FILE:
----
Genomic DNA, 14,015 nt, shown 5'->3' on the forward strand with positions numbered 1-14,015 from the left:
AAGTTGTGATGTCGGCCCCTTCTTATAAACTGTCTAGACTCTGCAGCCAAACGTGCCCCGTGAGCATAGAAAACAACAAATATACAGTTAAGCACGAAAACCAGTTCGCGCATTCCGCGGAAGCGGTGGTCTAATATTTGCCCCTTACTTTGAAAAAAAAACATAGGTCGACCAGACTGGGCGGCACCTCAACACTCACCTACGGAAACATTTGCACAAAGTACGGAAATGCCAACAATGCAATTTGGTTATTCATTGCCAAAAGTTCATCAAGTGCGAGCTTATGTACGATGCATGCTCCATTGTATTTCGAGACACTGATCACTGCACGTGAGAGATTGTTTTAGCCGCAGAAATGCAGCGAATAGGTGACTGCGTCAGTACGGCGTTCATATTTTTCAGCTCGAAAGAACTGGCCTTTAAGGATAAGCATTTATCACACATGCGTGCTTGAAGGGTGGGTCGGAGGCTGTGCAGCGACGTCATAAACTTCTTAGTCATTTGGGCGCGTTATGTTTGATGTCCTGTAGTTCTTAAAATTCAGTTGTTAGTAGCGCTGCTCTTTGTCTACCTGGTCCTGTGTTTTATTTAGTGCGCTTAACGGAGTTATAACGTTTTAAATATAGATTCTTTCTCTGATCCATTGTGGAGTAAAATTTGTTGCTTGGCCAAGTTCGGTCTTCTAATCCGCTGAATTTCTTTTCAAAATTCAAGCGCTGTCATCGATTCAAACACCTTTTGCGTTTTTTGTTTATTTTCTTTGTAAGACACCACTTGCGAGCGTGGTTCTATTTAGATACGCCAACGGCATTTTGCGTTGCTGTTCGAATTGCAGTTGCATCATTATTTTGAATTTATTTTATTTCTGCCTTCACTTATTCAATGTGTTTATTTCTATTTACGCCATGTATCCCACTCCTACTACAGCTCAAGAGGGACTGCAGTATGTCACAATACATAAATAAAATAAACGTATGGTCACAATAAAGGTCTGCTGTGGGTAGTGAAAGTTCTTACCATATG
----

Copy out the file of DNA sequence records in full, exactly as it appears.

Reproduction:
Genomic DNA, 14,015 nt, shown 5'->3' on the forward strand with positions numbered 1-14,015 from the left:
AAGTTGTGATGTCGGCCCCTTCTTATAAACTGTCTAGACTCTGCAGCCAAACGTGCCCCGTGAGCATAGAAAACAACAAATATACAGTTAAGCACGAAAACCAGTTCGCGCATTCCGCGGAAGCGGTGGTCTAATATTTGCCCCTTACTTTGAAAAAAAAACATAGGTCGACCAGACTGGGCGGCACCTCAACACTCACCTACGGAAACATTTGCACAAAGTACGGAAATGCCAACAATGCAATTTGGTTATTCATTGCCAAAAGTTCATCAAGTGCGAGCTTATGTACGATGCATGCTCCATTGTATTTCGAGACACTGATCACTGCACGTGAGAGATTGTTTTAGCCGCAGAAATGCAGCGAATAGGTGACTGCGTCAGTACGGCGTTCATATTTTTCAGCTCGAAAGAACTGGCCTTTAAGGATAAGCATTTATCACACATGCGTGCTTGAAGGGTGGGTCGGAGGCTGTGCAGCGACGTCATAAACTTCTTAGTCATTTGGGCGCGTTATGTTTGATGTCCTGTAGTTCTTAAAATTCAGTTGTTAGTAGCGCTGCTCTTTGTCTACCTGGTCCTGTGTTTTATTTAGTGCGCTTAACGGAGTTATAACGTTTTAAATATAGATTCTTTCTCTGATCCATTGTGGAGTAAAATTTGTTGCTTGGCCAAGTTCGGTCTTCTAATCCGCTGAATTTCTTTTCAAAATTCAAGCGCTGTCATCGATTCAAACACCTTTTGCGTTTTTTGTTTATTTTCTTTGTAAGACACCACTTGCGAGCGTGGTTCTATTTAGATACGCCAACGGCATTTTGCGTTGCTGTTCGAATTGCAGTTGCATCATTATTTTGAATTTATTTTATTTCTGCCTTCACTTATTCAATGTGTTTATTTCTATTTACGCCATGTATCCCACTCCTACTACAGCTCAAGAGGGACTGCAGTATGTCACAATACATAAATAAAATAAACGTATGGTCACAATAAAGGTCTGCTGTGGGTAGTGAAAGTTCTTACCATATG